Politics

Bihar Elections are Also a Battle of Political Symbolisms

Language and symbol form an integral part of politics. This phenomenon is best visible in the present Bihar elections. In Bihar, where Nitish symbolizes development, Lalu Yadav is known for effective communication in native language and style with the masses. He is taking on Prime Minister Narendra Modi who for the past many years has been associated with giving new idioms and symbols to Indian politics.

Language, symbols, phrases and slogans always have been playing vital role in Indian politics.  Before the 1990s, poverty and struggle against poverty have been the most important and effective symbols of Indian polity. Slogans like “elimination of poverty” consequentially emerged from this. In the ‘90s “social justice” emerged as a very effective political symbol.

This symbolic representation of political agenda completely changed the political equations. Many political representatives from the backward, Dalit and other marginalized groups reached the zenith of their political careers. Many political big shots like Lalu Yadav, Ram Vilas Paswan, Kanshiram, Mayawati, Nitish Kumar, Shard Yadav emerged during this phase. The slogan of social justice played a crucial and decisive role in Uttar Pradesh and Bihar. It was only after 2005 that ‘development’ emerged in the political agenda. The development agenda largely impacted the politics and power game in the states of Gujarat, Madhya Pradesh, Chhattisgarh and Bihar. In the 2014 parliamentary elections ‘development’ proved to be the major political platform.

All these three symbols may seem different from each other but they are closely associated with and even complement each other. In this we may visualize the gradual developing political portal of Indian polity. With the advent of ‘poverty’ as a political symbol to woo voters, deliberations of poverty and its repercussions gained credence. Consequentially, as a prescription, the issue of social justice emerged. This fundamental change gave voice to the voiceless and marginalized communities like the Dalits and other backward classes on one hand and on the other brought about sweeping changes in the political power structures with emerging leadership from these sections in the political sphere.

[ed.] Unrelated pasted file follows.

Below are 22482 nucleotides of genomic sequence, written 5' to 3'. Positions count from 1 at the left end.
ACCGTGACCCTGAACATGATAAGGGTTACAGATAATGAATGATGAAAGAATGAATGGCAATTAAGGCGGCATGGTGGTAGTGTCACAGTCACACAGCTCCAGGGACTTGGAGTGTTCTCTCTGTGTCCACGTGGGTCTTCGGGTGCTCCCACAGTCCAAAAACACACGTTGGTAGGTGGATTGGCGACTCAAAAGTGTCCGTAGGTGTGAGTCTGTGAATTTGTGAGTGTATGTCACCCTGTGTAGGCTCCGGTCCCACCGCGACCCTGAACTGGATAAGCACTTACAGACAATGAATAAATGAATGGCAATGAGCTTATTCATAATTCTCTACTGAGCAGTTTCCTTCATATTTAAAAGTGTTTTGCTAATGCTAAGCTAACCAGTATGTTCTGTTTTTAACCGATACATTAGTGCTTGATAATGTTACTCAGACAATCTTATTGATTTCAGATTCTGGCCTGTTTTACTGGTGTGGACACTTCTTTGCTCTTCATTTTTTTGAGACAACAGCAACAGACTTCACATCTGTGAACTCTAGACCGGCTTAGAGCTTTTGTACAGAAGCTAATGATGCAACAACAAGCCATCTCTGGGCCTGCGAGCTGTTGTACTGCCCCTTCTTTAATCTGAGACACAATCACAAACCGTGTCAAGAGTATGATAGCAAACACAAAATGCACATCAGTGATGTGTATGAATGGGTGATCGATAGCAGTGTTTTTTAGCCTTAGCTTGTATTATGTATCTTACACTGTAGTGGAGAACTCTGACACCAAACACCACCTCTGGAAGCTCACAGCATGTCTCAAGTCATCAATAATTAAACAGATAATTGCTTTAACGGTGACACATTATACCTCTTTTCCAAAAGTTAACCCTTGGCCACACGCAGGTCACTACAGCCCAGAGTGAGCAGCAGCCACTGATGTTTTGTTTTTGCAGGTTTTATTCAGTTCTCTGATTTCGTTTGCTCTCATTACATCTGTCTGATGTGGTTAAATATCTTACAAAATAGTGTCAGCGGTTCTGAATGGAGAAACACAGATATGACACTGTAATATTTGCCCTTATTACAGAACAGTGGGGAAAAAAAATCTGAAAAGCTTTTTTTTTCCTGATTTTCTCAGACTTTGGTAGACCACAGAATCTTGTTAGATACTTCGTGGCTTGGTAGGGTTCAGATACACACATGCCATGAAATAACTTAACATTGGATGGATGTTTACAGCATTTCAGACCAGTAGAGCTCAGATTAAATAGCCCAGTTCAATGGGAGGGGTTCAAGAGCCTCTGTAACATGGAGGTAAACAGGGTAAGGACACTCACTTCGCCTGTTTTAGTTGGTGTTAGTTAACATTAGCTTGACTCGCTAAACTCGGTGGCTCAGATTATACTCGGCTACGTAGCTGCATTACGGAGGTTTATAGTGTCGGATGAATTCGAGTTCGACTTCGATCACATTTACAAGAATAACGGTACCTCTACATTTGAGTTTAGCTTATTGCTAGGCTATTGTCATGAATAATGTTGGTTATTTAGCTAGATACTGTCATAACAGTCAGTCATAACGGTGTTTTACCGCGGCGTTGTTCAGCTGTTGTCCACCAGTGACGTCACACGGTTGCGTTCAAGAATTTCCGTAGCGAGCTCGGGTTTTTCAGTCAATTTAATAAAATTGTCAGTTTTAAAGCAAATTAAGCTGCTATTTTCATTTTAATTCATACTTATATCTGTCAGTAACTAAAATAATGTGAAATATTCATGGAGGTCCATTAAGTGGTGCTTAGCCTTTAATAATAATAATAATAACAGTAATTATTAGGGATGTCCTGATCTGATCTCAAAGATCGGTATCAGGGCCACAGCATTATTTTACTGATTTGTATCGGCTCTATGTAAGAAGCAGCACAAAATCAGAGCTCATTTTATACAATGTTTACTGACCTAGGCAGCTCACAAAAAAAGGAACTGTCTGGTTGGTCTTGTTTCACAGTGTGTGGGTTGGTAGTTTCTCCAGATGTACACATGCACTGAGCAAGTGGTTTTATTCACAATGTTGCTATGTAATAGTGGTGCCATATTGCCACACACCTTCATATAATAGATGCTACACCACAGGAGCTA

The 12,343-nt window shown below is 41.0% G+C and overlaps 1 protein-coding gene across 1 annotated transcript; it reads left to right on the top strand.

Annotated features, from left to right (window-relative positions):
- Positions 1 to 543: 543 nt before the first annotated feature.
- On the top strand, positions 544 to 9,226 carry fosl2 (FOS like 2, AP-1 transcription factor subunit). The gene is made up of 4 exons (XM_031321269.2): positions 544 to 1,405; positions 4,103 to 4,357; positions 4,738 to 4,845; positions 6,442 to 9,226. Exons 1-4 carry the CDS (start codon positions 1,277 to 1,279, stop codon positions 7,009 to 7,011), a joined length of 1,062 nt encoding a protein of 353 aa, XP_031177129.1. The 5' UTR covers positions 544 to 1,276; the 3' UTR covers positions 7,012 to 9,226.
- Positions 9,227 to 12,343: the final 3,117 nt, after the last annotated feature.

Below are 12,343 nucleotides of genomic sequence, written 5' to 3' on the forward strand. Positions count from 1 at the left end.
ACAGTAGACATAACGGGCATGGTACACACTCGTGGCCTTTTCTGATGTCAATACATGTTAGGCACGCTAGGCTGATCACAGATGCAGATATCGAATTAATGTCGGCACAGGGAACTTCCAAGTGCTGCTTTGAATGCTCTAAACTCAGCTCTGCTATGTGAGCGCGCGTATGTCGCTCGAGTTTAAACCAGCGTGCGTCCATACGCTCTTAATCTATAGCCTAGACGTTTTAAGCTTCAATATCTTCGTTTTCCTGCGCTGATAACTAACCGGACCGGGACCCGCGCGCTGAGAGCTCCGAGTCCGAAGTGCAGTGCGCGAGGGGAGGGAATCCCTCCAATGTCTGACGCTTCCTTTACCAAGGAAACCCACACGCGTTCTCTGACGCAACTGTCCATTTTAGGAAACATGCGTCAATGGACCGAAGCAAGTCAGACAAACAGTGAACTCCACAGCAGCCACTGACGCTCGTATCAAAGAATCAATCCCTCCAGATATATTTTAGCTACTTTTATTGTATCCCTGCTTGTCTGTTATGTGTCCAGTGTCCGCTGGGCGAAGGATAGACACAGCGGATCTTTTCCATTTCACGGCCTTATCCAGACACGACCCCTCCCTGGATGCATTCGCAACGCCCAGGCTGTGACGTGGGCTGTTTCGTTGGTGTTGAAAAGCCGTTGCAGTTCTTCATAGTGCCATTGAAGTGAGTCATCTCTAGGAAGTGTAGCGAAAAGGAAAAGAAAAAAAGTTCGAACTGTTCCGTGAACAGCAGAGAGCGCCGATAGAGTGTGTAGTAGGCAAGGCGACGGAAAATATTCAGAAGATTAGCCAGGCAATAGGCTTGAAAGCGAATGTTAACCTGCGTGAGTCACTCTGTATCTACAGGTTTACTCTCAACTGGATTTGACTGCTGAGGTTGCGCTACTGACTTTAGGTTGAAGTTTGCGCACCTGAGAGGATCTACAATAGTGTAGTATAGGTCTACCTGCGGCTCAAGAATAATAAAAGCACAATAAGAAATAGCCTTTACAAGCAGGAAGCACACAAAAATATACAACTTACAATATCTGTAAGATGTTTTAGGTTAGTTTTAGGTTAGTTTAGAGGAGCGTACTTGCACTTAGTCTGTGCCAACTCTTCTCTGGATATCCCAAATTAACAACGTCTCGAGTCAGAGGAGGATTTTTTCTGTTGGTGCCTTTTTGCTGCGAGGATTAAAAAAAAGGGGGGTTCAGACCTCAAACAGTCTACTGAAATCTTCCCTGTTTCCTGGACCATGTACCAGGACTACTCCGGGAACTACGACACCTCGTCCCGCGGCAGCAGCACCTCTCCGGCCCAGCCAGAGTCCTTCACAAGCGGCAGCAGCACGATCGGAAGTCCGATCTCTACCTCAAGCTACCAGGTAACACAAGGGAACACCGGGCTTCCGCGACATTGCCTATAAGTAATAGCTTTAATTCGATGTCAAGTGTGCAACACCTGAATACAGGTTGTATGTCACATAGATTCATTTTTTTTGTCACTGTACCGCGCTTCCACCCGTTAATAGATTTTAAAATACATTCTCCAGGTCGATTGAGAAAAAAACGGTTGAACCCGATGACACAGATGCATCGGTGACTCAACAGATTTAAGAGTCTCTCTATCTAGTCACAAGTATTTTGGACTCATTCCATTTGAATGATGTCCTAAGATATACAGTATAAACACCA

It was this sense of empowerment that gave way to transforming development aspirations of the people. In the rural areas, a demand for education, health and improved employment opportunities emerged. Simultaneously an urge to equal the demonstrated western high-tech lifestyle has gradually developed amongst the middle class urban dwellers. It is this growing ambitious middle class urban dweller that with the growth of urbanization has become the most influential target for the Indian political parties. In the year 1991 there were 3,100 urban areas, a number that has now grown to 7,930. The urban populace has increased to 32 per cent of the total population.

With these changing proportions and growing urban life, parameters of development have become dynamic and consequentially ‘development’ has become a major political agenda. With these social and political changes, ‘development’ in Indian politics has emerged as a highly effective symbol and phrase. These three issues in the political discourse have developed in different time periods and are now are emerging as complimentary issues in the deliberations and discourses of political agenda. With gradual passage of time and the maturing of Indian polity, these three issues are now being considered as three unfinished agendas.